Kolli Hills - General Information and Historical References
The Kolli hills are featured in several works of classical Tamil literature such as Silappathikaram, Manimekalai, Purananuru and Ainkurnuru. The region was ruled by Valvil Ori around 200 A.D., who is praised as one of the seven great philanthropists of ancient Tamil Nadu. His valor and marksmanship are sung by several poets, and his exploits are a popular part of folklore. Ori is said to have killed a lion, bear, deer and a boar with a single arrow.
The hills are said to be guarded by Kollipavai, the local deity. According to legend, the sages chose Kolli hills when they were looking for a peaceful place to do their penance. However, the demons invaded the hills to disrupt the penance when the sages began their rituals. The sages prayed to Kollipavai, who according to the myth chased away the demons with her enchanting smile.
The Kollipavai is still worshipped by the people here and her smile is revered. The mountains have several mythological legends associated with them, and often come across as an eerie place in contemporary tales due to the unexplored and less traveled terrain. The hills are also known for many fatal diseases such as malaria, which has led to them being called "Kolli Malli", the "Mountains of Death".
Kolli Hills is a major mountain range and is an outline of the Eastern Ghats. It is eighteen miles (28 Kilometers) long (north south) twelve miles (19 Kilometers) wide (east/west) and the Kolli Block covers 441.4 square kilo meters. It falls within the following coordinates: - Rest Longitude 78º 17'05" to 78º 27'45" and North Latitude 11º 55' 05" to 11º 21'10". The name Kolli Malai refers to the mountain's once hostile nature; the unsuspecting and unaccamatised aliens, attracted by natural beauty. Viewed from plains of Namakkal the mountain appears as a flat-topped mass. The mountain has been inhabitated from prehistoric times. It is much celebrated in the Tamil Literature of the Sangam period; at least eleven poets mention it in their poems.
It is also believed that Chanakya, the author of Arthashastra was born in this area before he had migrated to the North India to pursue education at Takshashila.
As per Census 2001, t he population of the Kolli Hills is 36852. There are 14 village panchayats and 275 hamlets. The population predominantly consists of scheduled tribes called Hindu Malayali whose spoken language is only Tamil. In two pockets SC population is found around 700.
Cultivation of Jack Fruit, Guvava, Hill Banana, Pineapple, Pepper, Coffee, Cardamom, topioca, honey and rice are the main agricultural activities.
The government reserve forests are seen in Ariyur, Puliyan Solai, Selur and Vazhavandhi Nadu. An area of 200 hectares is in the process of reforestation. Tigers and elephants which were once common in it are now extinct; only small animals such as black bears, hares, porcupines, and wild dogs are seen.
Legends have it that the hills were part of the famous Madhuvanam (Honey Forest) reserved by Sugriva of the epic Ramayana. The Maximum elevation ranges from 3500' to 4500' with the tallest peak Vettakaramalai, is rising to 4663' above sea level.
The hills formed a natural boundary between the Kongu Nadu and Chola Nadu. At the beginning of the Christian era the Mountain and its habitants were ruled by Mazhavars and the King Vaivil Ori was much celebrated among them. Legends have it that he was a great archer and released a arrow by him pierced first and elephant, then went through the open mouth of a tiger, then a deer and the a pig and then hit a monitor lizard killing instantaneously all.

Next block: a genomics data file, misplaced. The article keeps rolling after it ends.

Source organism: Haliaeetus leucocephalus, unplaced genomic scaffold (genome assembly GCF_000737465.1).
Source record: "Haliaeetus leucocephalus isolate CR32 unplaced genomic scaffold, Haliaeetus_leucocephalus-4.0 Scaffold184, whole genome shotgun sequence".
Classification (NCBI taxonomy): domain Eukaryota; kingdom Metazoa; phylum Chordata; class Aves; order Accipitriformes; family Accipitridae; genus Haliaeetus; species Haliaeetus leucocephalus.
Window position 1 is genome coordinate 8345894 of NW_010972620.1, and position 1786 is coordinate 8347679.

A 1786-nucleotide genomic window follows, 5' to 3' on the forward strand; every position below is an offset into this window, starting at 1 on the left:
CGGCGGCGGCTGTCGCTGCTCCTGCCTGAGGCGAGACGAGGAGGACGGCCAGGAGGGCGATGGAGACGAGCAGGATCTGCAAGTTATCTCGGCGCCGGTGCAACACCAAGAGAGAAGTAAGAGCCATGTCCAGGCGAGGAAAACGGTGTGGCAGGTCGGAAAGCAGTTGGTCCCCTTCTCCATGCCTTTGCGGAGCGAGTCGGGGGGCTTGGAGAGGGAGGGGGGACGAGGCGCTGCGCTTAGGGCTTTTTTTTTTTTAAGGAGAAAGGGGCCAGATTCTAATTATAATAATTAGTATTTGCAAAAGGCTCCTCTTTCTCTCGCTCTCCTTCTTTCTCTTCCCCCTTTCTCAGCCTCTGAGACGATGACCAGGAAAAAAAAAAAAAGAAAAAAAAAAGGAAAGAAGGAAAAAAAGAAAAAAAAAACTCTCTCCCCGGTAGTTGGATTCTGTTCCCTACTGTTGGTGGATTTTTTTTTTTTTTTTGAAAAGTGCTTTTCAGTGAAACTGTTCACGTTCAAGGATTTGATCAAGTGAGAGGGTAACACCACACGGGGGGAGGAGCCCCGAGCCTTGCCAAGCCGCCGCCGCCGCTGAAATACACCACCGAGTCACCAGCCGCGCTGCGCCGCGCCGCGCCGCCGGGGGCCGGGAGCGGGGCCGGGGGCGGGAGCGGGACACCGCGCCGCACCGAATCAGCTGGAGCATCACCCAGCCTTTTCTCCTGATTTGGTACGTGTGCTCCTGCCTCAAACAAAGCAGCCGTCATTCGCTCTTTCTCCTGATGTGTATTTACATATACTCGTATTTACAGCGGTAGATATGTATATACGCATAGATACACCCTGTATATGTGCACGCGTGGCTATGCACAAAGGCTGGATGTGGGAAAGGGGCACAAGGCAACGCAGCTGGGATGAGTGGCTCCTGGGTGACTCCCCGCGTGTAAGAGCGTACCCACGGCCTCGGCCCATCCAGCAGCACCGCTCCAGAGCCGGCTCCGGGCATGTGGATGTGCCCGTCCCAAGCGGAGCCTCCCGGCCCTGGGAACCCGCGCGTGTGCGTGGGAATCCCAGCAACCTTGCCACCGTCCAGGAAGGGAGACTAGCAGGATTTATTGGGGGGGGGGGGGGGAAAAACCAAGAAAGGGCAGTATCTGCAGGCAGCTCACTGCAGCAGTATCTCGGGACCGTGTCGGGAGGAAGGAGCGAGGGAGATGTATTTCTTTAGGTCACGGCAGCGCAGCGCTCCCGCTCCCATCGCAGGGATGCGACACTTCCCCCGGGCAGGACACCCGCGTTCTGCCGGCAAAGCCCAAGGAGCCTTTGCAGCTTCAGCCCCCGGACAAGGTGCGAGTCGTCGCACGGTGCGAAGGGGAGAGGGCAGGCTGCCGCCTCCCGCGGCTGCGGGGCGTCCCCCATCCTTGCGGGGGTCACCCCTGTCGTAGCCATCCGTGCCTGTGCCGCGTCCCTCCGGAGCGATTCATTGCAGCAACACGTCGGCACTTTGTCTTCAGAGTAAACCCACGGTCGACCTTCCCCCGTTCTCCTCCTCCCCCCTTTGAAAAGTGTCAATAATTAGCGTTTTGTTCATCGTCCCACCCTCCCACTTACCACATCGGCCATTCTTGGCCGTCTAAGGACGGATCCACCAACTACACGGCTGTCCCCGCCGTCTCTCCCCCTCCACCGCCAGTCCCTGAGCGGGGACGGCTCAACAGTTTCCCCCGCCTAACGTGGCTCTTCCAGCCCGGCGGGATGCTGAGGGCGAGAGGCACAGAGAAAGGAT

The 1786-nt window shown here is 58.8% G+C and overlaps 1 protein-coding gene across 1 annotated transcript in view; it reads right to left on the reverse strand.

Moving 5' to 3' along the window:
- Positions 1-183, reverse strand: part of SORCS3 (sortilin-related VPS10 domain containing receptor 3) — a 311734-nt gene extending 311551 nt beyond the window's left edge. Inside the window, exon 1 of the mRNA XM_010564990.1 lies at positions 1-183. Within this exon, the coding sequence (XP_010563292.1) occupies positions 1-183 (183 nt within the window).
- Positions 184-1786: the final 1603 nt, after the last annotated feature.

A statue was erected to honour the king in 1975 by Thiru Kalaingar M. Karunanidhi, Honorouble Chief Minister of Tamil Nadu and the Government sponsored festival (VALVIL ORI VIZHA) every year named after him. Apart from known abode of the Saints, the Buddhists, the Jains set up a number of retreats, those fell prey to time. A stone image of Theerthangarar reminds the existence of the earlier Jain influence. The famous Shiva Temple called Arapaleeswarar Temple dating back to 12th century situates at periakoviloor near the famous waterfalls Akasa Gangai. Reportedly an ancient and powerful deity called Kolli Paavai of Ettukkai Amman is also at Kolli Hills. It attracts large pilgrims on full moon days originally a Jain retreat.
The glory of Kolli Hills and the Charity of the King Valvil Ori is liberally sung by the Sangam literature like Agananooru, Purananooru, Kurunthogai, Pathitrupathu and Natrinai.
Numerous streams originate from Kolli Hills. The major rivers traversing the hills are Aiyar, Varattar etc.
At present Kolli Hills could be reached through a Ghat road which was having 70 hairpins bends. The village at the foot hill is Karavalli. From Namakkal to Kolli Hills the distance is 55 KMs. The Ghat road is alone 26 KMs. The district administration taking steps to form another Ghat road called Nariankadu – Mullukurichi road which, when formed will have only 2-3 hairpin bends.
For the convenience of the tourists the Panchayat Union has constructed six cottages at Semmedu. At near Arapaleeswarar Temple a Youth Hostel is also available which could accommodate up to 30 persons. This could also be used as a training center. An excellent lawn and a rose garden greet the visitors. The inmates can avail the tasty Kolli hills food supplied from the canteen run by the Women Self Help Group. All these accommodations are available for rent from the Commissioner, Kollimalai Panchayat Union, and Semmedu (Phone No. 04286 247425). Apart from these at present two private lodges with boarding facilities are available.